The song “Here Comes the Sun” has made me see these things more clearly. In the scope of time and life, my impact is very small, but I am lucky to have the sun shine down on me and feel exactly what the song says: It’s all right.
MAIA KILLERUD, grade 12, Willow River High School, honorable mention.
ESSAY | HONORABLE MENTION
No one expected me to succeed in life. Likewise, no one expected Daniel “Rudy” Ruettiger to succeed with his life. However, through overcoming labels and obstacles, both of us have lived out our dreams. I would like to explain how the film “Rudy” has helped me succeed just as Rudy succeeded.
Both Rudy and I have had labels given to us that try to prevent our dreams from becoming realities. For Rudy, he was given the moniker of being a “dreamer.” His “dream” to play football often earned the ire of his teachers, who told him that that if they handed out grades for daydreaming, “You’d be getting an A.” Noted for his “5-foot-nothin’, 100-and-nothin’” frame by the groundskeeper Fortune, Rudy was at first unable to get accepted into the prestigious University of Notre Dame and its esteemed football program.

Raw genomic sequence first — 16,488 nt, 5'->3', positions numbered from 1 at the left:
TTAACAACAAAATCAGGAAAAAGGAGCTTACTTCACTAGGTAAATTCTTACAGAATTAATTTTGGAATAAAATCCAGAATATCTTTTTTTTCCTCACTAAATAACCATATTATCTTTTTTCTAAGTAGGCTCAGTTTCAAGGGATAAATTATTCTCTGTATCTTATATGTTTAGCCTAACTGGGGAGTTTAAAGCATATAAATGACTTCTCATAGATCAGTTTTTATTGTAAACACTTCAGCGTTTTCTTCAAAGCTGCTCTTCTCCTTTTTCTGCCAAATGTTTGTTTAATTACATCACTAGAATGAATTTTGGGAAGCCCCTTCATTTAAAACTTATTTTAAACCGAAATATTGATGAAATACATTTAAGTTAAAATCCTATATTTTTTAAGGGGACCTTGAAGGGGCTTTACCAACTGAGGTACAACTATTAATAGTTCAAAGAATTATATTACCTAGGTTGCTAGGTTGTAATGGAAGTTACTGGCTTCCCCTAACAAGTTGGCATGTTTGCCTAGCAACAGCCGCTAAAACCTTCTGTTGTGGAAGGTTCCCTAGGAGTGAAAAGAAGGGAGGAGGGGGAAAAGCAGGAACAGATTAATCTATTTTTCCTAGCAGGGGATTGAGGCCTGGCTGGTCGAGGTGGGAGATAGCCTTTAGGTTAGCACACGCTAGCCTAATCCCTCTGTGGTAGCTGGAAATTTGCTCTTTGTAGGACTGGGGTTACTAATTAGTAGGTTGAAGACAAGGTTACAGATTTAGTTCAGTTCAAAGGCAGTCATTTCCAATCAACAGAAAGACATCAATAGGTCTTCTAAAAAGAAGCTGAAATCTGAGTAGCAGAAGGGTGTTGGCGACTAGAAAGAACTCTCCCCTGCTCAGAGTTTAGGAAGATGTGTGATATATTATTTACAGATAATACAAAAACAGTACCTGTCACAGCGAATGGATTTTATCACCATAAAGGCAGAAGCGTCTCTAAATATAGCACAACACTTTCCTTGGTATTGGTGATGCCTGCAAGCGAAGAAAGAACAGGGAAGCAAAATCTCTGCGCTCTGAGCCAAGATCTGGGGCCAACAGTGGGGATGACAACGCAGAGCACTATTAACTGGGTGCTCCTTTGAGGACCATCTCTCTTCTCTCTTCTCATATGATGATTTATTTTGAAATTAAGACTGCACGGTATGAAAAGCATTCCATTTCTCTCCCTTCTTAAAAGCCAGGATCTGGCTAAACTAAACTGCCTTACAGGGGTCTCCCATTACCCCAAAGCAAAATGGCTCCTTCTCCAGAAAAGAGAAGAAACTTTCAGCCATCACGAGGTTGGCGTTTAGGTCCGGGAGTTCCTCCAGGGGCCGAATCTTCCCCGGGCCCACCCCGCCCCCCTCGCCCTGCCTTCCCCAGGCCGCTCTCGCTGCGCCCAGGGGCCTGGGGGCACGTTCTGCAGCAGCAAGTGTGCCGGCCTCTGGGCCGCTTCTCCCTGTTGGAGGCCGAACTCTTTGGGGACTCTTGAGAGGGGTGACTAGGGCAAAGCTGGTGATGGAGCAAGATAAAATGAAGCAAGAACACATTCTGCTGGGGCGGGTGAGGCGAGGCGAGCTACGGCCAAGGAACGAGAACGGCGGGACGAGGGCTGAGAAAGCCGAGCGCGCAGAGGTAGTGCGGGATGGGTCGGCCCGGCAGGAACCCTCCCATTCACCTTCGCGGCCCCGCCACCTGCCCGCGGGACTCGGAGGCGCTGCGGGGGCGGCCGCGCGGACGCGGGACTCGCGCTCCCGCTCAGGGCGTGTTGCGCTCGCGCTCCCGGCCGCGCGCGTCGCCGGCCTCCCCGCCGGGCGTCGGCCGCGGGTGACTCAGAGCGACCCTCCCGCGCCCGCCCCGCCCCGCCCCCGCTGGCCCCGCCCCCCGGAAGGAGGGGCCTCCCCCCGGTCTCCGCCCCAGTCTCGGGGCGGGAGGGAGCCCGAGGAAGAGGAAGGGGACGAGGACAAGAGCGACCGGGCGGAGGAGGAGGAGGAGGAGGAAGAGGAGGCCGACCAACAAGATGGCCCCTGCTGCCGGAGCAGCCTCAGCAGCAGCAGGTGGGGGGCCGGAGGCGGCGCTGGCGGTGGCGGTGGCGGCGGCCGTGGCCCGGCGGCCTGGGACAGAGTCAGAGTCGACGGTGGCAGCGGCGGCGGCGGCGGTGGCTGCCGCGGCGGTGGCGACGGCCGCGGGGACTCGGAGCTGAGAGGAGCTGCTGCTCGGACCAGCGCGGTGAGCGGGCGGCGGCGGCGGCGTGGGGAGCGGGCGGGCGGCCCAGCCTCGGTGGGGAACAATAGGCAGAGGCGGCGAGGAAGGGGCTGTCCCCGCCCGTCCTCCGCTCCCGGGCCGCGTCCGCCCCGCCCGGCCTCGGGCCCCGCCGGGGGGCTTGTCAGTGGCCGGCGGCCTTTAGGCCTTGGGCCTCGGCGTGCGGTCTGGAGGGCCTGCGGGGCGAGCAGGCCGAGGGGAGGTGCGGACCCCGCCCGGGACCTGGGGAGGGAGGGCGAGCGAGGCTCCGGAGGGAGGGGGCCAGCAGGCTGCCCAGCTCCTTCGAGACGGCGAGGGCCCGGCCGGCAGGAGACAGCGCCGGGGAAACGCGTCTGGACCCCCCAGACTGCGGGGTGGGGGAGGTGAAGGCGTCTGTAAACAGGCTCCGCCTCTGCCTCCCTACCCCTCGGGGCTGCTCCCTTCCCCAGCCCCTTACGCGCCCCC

Likewise, I have been given the moniker of being “special.” Although I am not “autistic” nor have I ever developed any symptoms associated with the spectrum, it is because of my misdiagnosis that I have been given a moniker as debilitating as “special” and “autistic.” Although I myself haven’t used any of these labels, those who hear the “autistic” moniker I’ve been given tell me that because of being special, I shouldn’t succeed in life, much less in my dreams of excelling in academic clubs.
Teachers often times were pessimistic of allowing an “autistic” student into the club/class, just as students and my own parents were as well. Both Rudy and I have had to overcome these labels against all odds and succeed.
By overcoming obstacles in life, both Rudy and I have been able to succeed in our dreams. Rudy overcame his obstacle by suiting up in his last game in a Notre Dame uniform. Tackling Georgia Tech Quarterback Rudy Allen, Rudy Ruettiger was carried off the field by his teammates, succeeding in his goal of playing for Notre Dame.
Likewise, I, too, overcame my obstacle. Every Thursday, I, as captain of my Forensics team, can guide others into developing life-long public speaking skills that I, too, had to overcome. And when April of next year rolls around, I can be “carried off the field” by my “teammates,” knowing that they earned gold and silver because of my hard efforts.